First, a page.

(The following guest column is from the Delaware Hotel and Lodging Association. Your comments are welcome. Simply hit reply to this newsletter and type out your thoughts)
Sadly, the governments all areas of Delaware have targeted the loyal guests of hotels that come to Delaware on business and pleasure, to spend their money, as a source of additional tax revenue. A classic case of “taxation without representation”, leaving only the industry to speak for them. Starting in New Castle County and spreading to all three counties and many towns, this tax has gone essentially unopposed.
The Delaware Hotel and Lodging Association, with the support of the destination marketing organizations in Delaware, is extremely disappointed that our guests (and yes some are Delaware residents) are being overly and unfairly taxed and urge that the tax itself and the use of the funds be challenged and changed.
- Why target just the hotel industry and our guests? When we pay our taxes, hire residents, and bring economic growth to many sectors (restaurants, attractions, shopping, casinos, etc.)? The arguments that our guests cause communities to provide additional service is unfair as that would apply to many segments of the Delaware economy.
- Current Lodging Tax- in a State that touts “tax-free shopping” we already tax hotels in the amount of 8 percent, often an unpleasant surprise to guests at hotel front desks who are led to believe that “tax-free shopping” would apply to hotels. The industry has collected and paid that tax for many years. The creators of that tax had the vision to allocated the eight percent as follows- five percent to the state General Fund to help offset costs of visitors, 1 percent to the Beach Replenishment Program, one percent to state tourism marking efforts, and 1 percent prorated to each of the three county tourism marketing agencies.
No support for tourism
- Support Tourism – Not one cent of the new lodging taxes is going to tourism marketing at state or county level, instead, governments are taking it all for their use, with little concern about helping our tourism industry offset the negative tax with more marketing.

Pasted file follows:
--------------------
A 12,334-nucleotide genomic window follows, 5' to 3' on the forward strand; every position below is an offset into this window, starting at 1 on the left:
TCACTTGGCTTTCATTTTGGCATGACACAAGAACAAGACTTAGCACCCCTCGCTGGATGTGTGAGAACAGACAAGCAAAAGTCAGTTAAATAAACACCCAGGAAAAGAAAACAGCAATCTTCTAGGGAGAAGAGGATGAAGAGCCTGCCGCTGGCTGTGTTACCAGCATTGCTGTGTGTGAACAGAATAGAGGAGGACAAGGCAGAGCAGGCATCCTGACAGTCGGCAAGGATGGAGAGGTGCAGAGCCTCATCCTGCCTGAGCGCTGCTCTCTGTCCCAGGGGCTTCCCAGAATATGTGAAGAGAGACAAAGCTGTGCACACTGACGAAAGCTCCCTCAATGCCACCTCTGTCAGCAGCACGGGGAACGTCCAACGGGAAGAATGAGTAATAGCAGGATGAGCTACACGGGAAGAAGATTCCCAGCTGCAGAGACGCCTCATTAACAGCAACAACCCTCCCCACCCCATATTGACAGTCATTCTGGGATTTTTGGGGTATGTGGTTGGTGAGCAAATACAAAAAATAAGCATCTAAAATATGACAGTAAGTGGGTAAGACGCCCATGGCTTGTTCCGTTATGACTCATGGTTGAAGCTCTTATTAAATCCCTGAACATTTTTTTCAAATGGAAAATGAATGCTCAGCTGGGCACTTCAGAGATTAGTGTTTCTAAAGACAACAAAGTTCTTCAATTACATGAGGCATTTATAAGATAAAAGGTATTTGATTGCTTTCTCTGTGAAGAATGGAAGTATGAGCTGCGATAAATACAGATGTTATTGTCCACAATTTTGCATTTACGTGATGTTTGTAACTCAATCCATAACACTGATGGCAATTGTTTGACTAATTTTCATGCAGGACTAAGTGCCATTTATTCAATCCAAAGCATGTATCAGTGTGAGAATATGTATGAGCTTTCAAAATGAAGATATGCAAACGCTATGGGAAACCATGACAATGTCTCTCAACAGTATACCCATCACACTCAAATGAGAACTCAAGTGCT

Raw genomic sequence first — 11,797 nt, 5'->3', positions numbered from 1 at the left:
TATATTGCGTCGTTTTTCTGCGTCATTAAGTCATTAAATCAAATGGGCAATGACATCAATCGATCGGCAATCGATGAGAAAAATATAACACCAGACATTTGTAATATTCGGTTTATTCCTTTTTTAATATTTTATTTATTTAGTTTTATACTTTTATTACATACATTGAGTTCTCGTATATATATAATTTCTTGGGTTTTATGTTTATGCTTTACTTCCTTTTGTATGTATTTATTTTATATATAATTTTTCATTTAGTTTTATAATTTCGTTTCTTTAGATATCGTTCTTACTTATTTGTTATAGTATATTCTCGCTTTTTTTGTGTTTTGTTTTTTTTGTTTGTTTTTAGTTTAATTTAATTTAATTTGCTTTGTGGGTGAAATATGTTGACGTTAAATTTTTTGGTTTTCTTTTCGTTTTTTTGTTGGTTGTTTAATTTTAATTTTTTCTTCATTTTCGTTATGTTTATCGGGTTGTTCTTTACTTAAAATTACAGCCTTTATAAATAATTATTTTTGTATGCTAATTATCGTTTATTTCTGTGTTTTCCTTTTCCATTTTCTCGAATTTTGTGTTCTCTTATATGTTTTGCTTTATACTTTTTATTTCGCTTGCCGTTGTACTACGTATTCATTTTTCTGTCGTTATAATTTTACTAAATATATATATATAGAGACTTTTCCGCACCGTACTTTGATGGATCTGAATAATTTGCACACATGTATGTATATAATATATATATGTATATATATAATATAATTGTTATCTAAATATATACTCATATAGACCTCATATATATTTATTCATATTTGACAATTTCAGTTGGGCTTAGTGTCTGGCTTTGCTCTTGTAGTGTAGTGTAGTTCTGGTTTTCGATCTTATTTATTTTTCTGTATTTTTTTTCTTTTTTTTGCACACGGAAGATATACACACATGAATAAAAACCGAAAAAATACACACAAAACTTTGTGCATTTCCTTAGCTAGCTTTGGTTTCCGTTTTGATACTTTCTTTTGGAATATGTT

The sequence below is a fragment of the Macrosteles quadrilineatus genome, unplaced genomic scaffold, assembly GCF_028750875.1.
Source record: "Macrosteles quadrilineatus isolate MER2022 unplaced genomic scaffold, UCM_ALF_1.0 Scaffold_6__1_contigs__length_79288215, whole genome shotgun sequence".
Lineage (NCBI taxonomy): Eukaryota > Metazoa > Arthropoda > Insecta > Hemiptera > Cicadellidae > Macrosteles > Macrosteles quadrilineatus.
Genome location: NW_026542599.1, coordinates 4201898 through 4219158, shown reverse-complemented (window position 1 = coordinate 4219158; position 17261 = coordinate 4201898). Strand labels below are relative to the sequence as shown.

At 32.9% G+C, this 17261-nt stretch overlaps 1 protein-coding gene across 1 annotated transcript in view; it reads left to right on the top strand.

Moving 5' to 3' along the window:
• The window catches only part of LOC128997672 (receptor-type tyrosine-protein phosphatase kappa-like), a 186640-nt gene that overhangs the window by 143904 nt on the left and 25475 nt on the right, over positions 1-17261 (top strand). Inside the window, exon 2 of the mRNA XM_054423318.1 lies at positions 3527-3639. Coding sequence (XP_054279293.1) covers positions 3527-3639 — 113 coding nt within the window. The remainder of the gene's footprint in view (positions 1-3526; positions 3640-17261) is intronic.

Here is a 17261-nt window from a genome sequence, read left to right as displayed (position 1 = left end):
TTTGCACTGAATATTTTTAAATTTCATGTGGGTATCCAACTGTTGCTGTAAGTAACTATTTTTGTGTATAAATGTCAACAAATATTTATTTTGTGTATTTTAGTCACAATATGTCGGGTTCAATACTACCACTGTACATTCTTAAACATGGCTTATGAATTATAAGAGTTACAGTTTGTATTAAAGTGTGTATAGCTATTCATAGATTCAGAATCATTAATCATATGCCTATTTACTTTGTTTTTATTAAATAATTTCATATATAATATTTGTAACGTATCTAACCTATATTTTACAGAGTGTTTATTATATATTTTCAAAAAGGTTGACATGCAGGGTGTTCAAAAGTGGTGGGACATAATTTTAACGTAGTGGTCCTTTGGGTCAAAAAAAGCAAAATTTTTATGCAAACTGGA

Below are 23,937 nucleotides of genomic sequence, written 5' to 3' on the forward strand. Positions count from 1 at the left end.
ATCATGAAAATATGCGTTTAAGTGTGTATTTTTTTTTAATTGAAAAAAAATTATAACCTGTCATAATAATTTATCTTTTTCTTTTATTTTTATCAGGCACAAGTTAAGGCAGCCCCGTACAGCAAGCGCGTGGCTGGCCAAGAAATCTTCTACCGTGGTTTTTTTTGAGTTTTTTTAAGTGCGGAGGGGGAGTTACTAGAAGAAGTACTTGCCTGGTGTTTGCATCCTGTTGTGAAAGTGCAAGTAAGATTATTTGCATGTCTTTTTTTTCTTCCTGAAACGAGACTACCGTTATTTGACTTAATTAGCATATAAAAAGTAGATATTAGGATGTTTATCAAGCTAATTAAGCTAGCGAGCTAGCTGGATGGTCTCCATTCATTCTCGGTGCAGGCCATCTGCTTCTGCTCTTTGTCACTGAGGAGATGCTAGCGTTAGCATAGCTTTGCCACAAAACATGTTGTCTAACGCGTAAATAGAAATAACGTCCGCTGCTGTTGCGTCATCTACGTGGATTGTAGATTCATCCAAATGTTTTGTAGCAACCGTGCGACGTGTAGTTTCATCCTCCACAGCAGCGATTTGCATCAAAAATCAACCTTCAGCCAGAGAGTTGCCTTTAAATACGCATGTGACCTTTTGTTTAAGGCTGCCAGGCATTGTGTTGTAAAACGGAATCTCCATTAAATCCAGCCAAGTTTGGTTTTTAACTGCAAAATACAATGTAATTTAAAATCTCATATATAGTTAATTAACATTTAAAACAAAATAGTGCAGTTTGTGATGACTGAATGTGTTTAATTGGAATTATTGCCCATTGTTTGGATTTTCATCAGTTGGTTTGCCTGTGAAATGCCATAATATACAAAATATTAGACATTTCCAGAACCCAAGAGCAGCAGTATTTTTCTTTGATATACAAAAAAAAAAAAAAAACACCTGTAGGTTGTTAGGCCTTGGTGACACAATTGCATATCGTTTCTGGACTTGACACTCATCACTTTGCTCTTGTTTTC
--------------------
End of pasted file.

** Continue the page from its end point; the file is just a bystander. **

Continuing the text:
- Airbnb – not one government group has taken the step to tax Airbnb rentals in the same manner as the hotel industry. These “illegal hotels” provide direct competition to our hotels but are NOT treated the same when it comes to lodging tax, safety requirements, tax reporting and collection, labor laws and business taxes. Many State and Cities have fairly addressed this, and Airbnb had actually helped collect the taxes to be used for government costs and tourism marking, a real win-win.
- Kent and Dover – The Delaware General Assembly took action very late in June, without any industry hearing or input, on legislation which has the potential to substantially damage the competitiveness of the lodging industry in Kent County particularly within the bounds of the City of Dover. These bills are Senate Substitute 1 to Senate Bill 178, legislation which would enable Kent County to enact a lodging tax of up to three percent, and House Bill 255 legislation which would enable Kent County to enact a lodging tax of up to three percent. When combined with the state lodging tax, currently levied at an 8 percent rate, this could lead to a lodging tax of up to 14 percent within the incorporated limits of Dover. This is a problem and will drive away the group and individual guests who will pay this. The idea of a direct 3 percent tax to support one venue, the Delaware Turf, is outrageous and sets a harmful precedent.
What the lodging industry wants
- Stop Targeting hotels – limit the total lodging tax amount only 11 percent or less.
- Support Tourism – allocate at least half of the new tax to the tourism marketing agencies, at the State and County level, so they can market and offset the impact of more taxes on our valued guests.
- Airbnb – Tax them as hotels are taxed, so that money can be used for government operations and tourism marketing.
- Defeat the Tax for DE Turf- while we all value DE Turf, it is unfair to tax all visitors to Kent County at a level that could be as high as 14 percent. Other sports and tourism destinations do not get this targeted tax treatment. That level of tax would drive business away and hurt our ability to operate hotels and provide jobs and taxes.